1. Welcome to TalkBass 2014! If you're new here, we just went through a major site upgrade. Please post all concerns and bugs to the Forum Usage Issues forum. We will be monitoring that forum. Thank you for all of your feedback.

    The TB Android app is working, you may need to uninstall/reinstall. The iPhone app is still pending approval by Apple. If you haven't yet, try using your mobile browser - TalkBass is responsive to any screen size.

    Please read the TalkBass 2014 FAQ for lots of great info on the new software.

Storing/cleaning strings in denatured alcohol

Discussion in 'Strings [BG]' started by scatbass, Jan 18, 2013.

  1. scatbass

    scatbass

    Joined:
    Feb 4, 2009
    Likes Received:
    0
    In short - I change my strings often, preferably every 2-3 weeks (hey, I like that sound). I typically keep one set of strings stored soaking in denatured alcohol while the other set is on the bass...and then I rotate them out every few weeks as needed. The storage container is a long PVC pipe I put together for this purpose.

    My question/issue is this: I used to play stainless steel (La'bella) for many many years and this was never a problem. I recently switched to Circle K Nicklewound and have noticed that the strings develop some rust spots when I take them out of the tube. Usually the spots are around the ball at the end, but sometimes I'll find spots along the surface. What gives? Is there something about the composition of nickle that causes this? This is the stuff I'm using:

    http://www.homedepot.com/catalog/productImages/300/49/4908fdb0-1811-4765-b1bf-1321b429503e_300.jpg
  2. knuckle_head

    knuckle_head

    Joined:
    Jul 30, 2002
    Likes Received:
    5
    Disclosures:
    Owner; Knuckle Guitar Works & Circle K Strings
    The outer wrap is a nickel plated straight steel on my hybrids, not plated stainless. I suspect most plated strings will behave similarly.
  3. scatbass

    scatbass

    Joined:
    Feb 4, 2009
    Likes Received:
    0
    Hmmm...wonder if there would be a better solvent? Acetone perhaps?
  4. knuckle_head

    knuckle_head

    Joined:
    Jul 30, 2002
    Likes Received:
    5
    Disclosures:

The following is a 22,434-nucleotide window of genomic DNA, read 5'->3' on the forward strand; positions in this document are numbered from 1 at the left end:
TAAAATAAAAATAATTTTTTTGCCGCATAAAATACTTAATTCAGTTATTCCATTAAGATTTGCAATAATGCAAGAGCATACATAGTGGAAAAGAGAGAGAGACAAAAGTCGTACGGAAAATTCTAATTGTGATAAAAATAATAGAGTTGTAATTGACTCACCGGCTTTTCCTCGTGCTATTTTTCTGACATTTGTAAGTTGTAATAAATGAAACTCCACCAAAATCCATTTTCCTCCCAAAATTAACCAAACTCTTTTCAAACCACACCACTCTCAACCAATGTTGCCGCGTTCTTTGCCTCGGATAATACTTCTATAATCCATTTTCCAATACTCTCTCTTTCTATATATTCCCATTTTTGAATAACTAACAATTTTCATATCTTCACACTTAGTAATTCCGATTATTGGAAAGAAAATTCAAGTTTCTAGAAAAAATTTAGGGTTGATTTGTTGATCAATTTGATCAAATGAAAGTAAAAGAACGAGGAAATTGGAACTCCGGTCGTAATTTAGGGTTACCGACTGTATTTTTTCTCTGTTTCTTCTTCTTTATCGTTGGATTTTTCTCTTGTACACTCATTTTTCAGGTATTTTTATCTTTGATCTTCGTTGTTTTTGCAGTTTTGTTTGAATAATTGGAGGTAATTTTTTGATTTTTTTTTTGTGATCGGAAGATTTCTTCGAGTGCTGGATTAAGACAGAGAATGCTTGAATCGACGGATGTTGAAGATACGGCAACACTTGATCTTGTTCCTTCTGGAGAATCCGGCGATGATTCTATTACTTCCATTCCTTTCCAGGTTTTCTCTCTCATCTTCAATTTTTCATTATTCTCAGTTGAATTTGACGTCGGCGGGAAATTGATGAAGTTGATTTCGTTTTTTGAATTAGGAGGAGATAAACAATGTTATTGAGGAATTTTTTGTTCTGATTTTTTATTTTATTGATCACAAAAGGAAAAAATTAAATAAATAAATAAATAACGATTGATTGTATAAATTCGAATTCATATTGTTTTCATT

Owner; Knuckle Guitar Works & Circle K Strings
    Acetone will eat the tubing you're using - it'd work if you got aluminum tubes and soldered the caps. Denatured is about as good as you can ask as it has zero water content. A guess, but I bet acetone would yield a similar result.

    What causes the rust is that even on brand new strings there is a slight coating of oil from the manufacturing process that gets washed away with the alcohol. The rust is unsightly but you can still play them - you reintroduce oils as you play them again. You could run the strings through your fingers once the alcohol has completely evaporated to wipe away surface rust.

    I guess it all depends on how rusty they become.
  5. scatbass

    scatbass

    Joined:
    Feb 4, 2009
    Likes Received:
    0
    Good to know, thanks for the info!
  6. FunkMetalBass

    FunkMetalBass

    Joined:
    Aug 5, 2005
    Likes Received:
    0
    Disclosures:
    Endorsing Artist: J.C. Basses
    Interesting. I've been cleaning my CK's for ages (sorry, Skip. I promise I'll order a few more sets soon) and I've yet to experience this. Then again, I'm in Arizona and our average relative humidity is about half that of most other southern states.
  7. Toptube

    Toptube

    Joined:
    Feb 9, 2009
    Likes Received:
    2
    don't leave them in the Alcohol for so long.
  8. mrbell321

    mrbell321

    Joined:
    Mar 26, 2012
    Likes Received:
    0
    Actually, denatured alcohol, being primarily ethanol is pretty rare to get 0 water. Usually, it's around 4%, but varies by brand.

    Also, being ethanol, it tends to absorb water pretty readily from the air and anything damp it touches, so if you're reusing the alcohol, it's probably more water content than was in there originally.

    But I am somewhat doubtful it's the dissolved water in the alcohol causing the issue.

    I know you want to get rid of the contaminating oils, but this is also getting rid of any protective oxygen barrier, so of course there will be rust spots. Even if the windings are stainless or still well nickle plated, if the core is steel, it could and would seep through.

    I'd advise cleaning the strings by wiping them down and then just keeping them as dry as you can. Maybe a desiccant in the tube? Or, if the tube is sturdy and airtight, maybe hook up a vacuum pump? Or fill it w/ nitrogen? You'll have to decide if any of that is worth it.

Share This Page